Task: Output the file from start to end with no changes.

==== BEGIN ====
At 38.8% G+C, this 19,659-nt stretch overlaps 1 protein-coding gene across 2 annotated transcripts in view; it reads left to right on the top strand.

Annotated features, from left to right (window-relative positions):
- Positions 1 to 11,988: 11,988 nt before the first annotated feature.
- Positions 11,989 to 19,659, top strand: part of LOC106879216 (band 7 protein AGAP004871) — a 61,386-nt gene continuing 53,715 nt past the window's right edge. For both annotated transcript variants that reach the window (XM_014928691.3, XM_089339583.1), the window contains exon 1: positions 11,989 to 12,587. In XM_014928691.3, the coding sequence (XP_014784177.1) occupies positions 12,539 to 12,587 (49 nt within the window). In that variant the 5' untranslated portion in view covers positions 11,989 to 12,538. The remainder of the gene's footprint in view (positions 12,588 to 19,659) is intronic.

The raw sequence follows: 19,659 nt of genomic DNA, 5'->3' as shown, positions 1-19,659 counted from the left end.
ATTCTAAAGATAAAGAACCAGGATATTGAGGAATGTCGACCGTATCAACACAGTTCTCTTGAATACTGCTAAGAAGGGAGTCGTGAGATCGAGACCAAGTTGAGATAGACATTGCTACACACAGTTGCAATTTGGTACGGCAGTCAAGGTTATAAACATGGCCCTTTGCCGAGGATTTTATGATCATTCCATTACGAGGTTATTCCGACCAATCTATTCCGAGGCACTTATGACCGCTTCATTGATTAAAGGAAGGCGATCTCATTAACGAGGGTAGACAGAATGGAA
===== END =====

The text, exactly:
At 38.8% G+C, this 19,659-nt stretch overlaps 1 protein-coding gene across 2 annotated transcripts in view; it reads left to right on the top strand.

Annotated features, from left to right (window-relative positions):
- Positions 1 to 11,988: 11,988 nt before the first annotated feature.
- Positions 11,989 to 19,659, top strand: part of LOC106879216 (band 7 protein AGAP004871) — a 61,386-nt gene continuing 53,715 nt past the window's right edge. For both annotated transcript variants that reach the window (XM_014928691.3, XM_089339583.1), the window contains exon 1: positions 11,989 to 12,587. In XM_014928691.3, the coding sequence (XP_014784177.1) occupies positions 12,539 to 12,587 (49 nt within the window). In that variant the 5' untranslated portion in view covers positions 11,989 to 12,538. The remainder of the gene's footprint in view (positions 12,588 to 19,659) is intronic.

The raw sequence follows: 19,659 nt of genomic DNA, 5'->3' as shown, positions 1-19,659 counted from the left end.
ATTCTAAAGATAAAGAACCAGGATATTGAGGAATGTCGACCGTATCAACACAGTTCTCTTGAATACTGCTAAGAAGGGAGTCGTGAGATCGAGACCAAGTTGAGATAGACATTGCTACACACAGTTGCAATTTGGTACGGCAGTCAAGGTTATAAACATGGCCCTTTGCCGAGGATTTTATGATCATTCCATTACGAGGTTATTCCGACCAATCTATTCCGAGGCACTTATGACCGCTTCATTGATTAAAGGAAGGCGATCTCATTAACGAGGGTAGACAGAATGGAA